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Gladwell Steps in the Arena

In this way worthy read from Page 2 of espn.com, Malcolm Gladwell steps in the arena of professional sports and applies his BLINK ideology. My key takeaways were:

Gladwell on Play Calling During Super Bowl XXXIX…

“ … I’ve always been so surprised that more NFL teams don’t use the no-huddle. It’s not just that it forces your opponent to keep a specific defense on the field. It’s that it shifts the game cognitively: it forces coaches and defensive captains to think and react entirely in the instinctive “blink” mode … Andy Reid has to know that Belichick has an edge when he can calmly and deliberately plot his next move. But does he still have an advantage when he and his players have to make decisions on the spur of the moment? I’d tell Andy Reid to go no-huddle at random, unpredictable points during the game — to throw Belichick out of his comfort zone.”

Gladwell on the ‘Warren Harding error’ and the NBA…

“The Warren Harding Error is in honor of our best-looking president ever — a man so handsome and distinguished and with such a barrel chest and broad shoulders and commanding voice that people would just look at him and be convinced that that he would make a wonderful leader. Unfortunately, Harding turned out to be our stupidest and most incompetent president ever. (And there is some stiff competition for that title). The Warren Harding Error is what happens when our first impressions are so powerful that they cloud our better judgment.”

“I always think about this when I hear basketball people talking about how high a player can jump. People fall in love with leaping ability, because when you see someone soar so far above the rim its an almost emotional experience. It’s like looking at Warren Harding. But, of course, what does leaping ability really tell you about a player? Not much. Most rebounds are taken below the rim, and the key to getting your shot off is really how quick your release is and how you shoot, not how high you jump.”

“Who suffers the most from the Warren Harding Error? Well, I’m an embittered New Yorker so I’d say Isiah Thomas. He’s brought together a group of marvelous athletes — Crawford, Thomas, Marbury — all of whom look the part of basketball players, without being able to actually play the game with any great skill or discipline.”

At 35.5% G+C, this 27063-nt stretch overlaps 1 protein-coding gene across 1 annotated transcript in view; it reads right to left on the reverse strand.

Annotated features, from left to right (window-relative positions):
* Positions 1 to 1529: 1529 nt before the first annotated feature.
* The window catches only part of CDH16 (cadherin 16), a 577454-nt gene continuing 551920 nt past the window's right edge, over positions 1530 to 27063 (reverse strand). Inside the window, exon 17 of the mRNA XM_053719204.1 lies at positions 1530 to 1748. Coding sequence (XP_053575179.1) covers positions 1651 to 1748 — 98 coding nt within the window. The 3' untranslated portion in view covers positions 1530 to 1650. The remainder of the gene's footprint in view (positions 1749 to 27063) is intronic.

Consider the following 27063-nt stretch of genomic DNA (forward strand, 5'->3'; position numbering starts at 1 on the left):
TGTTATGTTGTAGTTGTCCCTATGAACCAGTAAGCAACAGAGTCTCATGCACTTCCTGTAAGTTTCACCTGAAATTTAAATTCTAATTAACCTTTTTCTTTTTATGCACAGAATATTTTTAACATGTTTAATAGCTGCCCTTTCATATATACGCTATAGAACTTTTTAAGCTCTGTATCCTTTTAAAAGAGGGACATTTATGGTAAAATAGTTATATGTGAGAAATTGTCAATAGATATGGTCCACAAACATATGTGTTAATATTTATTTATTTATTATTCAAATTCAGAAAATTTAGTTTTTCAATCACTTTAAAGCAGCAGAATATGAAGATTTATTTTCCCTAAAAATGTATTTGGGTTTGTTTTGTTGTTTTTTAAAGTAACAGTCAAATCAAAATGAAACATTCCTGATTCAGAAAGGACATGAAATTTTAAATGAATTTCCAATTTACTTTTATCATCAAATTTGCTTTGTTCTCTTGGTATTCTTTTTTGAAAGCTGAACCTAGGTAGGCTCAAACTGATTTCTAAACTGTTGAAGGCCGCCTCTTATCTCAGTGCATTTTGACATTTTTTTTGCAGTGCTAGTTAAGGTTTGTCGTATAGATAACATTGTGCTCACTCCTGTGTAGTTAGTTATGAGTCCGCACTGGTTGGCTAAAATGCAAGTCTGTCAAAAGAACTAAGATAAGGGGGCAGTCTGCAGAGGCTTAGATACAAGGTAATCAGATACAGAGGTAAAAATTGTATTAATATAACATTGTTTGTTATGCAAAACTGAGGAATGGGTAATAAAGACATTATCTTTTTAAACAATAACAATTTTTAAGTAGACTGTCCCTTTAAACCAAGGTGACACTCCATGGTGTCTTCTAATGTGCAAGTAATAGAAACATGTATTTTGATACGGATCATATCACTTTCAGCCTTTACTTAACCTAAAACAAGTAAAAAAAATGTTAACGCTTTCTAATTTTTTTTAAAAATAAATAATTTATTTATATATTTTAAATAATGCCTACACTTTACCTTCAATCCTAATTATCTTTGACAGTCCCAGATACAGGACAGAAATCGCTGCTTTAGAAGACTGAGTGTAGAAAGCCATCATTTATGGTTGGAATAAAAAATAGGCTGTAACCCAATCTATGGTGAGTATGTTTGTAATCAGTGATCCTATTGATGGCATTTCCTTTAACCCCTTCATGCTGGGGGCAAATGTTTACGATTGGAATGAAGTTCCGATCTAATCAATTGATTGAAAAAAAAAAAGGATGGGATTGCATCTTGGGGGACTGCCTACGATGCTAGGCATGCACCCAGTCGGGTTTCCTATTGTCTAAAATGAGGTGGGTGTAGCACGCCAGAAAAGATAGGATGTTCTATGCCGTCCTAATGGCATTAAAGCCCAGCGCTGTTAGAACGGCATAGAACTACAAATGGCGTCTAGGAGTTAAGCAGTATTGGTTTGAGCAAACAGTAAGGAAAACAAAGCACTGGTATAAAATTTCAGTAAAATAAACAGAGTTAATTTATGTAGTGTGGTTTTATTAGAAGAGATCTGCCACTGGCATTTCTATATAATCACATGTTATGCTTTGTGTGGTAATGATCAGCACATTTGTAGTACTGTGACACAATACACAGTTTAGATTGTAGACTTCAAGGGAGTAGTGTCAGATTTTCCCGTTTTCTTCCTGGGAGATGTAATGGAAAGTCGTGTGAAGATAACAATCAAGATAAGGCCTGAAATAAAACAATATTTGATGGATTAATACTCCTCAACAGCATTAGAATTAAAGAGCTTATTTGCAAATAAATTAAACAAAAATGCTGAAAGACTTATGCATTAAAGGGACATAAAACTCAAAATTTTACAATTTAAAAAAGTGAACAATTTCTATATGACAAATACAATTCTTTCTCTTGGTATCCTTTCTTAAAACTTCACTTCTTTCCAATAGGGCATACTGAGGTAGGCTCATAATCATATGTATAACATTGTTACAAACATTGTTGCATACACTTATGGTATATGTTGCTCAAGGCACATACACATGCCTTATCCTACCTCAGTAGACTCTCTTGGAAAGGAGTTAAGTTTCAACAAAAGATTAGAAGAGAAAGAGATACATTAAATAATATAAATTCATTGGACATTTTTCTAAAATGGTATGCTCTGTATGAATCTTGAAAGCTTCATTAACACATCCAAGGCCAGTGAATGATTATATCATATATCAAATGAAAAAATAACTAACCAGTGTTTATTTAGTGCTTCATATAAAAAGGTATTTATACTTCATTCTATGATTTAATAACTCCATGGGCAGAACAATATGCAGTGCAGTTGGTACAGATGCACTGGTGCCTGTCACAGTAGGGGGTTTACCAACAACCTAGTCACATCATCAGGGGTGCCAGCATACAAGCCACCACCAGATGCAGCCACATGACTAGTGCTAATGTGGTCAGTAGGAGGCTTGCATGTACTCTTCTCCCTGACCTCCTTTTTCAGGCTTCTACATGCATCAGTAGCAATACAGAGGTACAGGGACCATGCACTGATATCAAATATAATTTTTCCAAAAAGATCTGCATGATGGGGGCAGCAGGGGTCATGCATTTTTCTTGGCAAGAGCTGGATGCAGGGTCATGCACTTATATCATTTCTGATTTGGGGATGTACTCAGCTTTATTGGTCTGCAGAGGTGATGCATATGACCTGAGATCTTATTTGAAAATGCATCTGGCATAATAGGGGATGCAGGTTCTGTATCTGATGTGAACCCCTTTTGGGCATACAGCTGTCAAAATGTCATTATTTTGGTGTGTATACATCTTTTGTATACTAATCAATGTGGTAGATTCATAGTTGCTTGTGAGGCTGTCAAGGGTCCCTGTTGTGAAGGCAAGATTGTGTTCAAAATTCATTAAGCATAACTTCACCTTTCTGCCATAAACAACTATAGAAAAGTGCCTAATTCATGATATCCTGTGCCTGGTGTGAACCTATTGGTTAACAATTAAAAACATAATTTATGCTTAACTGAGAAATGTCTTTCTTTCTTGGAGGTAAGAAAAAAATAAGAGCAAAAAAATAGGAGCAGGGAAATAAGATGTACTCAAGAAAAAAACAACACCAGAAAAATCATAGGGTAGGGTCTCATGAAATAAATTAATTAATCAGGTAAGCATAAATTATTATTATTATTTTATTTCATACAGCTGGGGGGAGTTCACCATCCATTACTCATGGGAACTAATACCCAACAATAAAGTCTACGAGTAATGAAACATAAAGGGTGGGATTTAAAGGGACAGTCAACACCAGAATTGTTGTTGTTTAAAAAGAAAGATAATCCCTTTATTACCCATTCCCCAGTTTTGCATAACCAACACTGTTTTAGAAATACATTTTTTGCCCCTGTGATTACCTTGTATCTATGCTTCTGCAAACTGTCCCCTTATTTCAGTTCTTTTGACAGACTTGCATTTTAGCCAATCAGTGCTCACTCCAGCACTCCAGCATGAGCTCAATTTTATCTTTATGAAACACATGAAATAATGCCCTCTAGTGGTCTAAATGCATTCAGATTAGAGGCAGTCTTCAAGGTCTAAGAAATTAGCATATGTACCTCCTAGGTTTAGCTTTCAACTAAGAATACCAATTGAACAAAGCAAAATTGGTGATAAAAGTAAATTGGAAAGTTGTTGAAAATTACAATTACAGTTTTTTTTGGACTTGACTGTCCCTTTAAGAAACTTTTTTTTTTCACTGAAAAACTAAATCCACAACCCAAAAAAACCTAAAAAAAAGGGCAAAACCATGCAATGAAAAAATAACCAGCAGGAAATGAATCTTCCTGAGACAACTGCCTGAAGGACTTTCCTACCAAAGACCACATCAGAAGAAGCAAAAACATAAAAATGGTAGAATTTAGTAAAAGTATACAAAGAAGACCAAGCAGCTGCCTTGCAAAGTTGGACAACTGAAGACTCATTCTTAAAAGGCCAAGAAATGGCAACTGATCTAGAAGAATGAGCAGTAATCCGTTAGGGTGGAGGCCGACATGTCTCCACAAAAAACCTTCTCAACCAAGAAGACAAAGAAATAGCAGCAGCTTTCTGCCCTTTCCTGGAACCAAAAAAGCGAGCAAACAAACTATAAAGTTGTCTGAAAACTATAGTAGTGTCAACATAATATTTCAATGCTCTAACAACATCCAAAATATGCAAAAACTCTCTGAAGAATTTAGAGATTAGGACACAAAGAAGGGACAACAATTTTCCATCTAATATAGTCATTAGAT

Gladwell on How Too Much Data can Undermine Decision-Making During the Super Bowl…

“I think that the worst thing about the Super Bowl is the two-week layoff. I think teams get over-coached in the second week. In Blink, I talk about how we can turn ER doctors from terrible decision-makers when it comes to diagnosing chest pain into great decision makers simply by limiting the amount of information they are given about a patient. Load them down with every conceivable piece of data, and they have real difficulty distinguishing patients with heartburn from patients who are experiencing a real heart attack. Limit them to three or four crucial pieces of data, though, and they do a great job. How can that not be true of football players as well? It’s quite possible right now that Tom Brady or Donovan McNabb simply know too much about each other.”

[Takeaways excerpted verbatim from this espn.com article.]
Thanks to the Fast Company blog for the find.

One Comment

  • Super Bowl XXXIX: Asymmetric fast transientsBrand Autopsy’s post Gladwell Steps in the Arena links to ESPNs interview with Malcolm Gladwell.Gladwell, author of “The Tipping Point” and more recently “Blink: The Power of Thinking Without Thinking” discusses how the concepts of Blink apply to…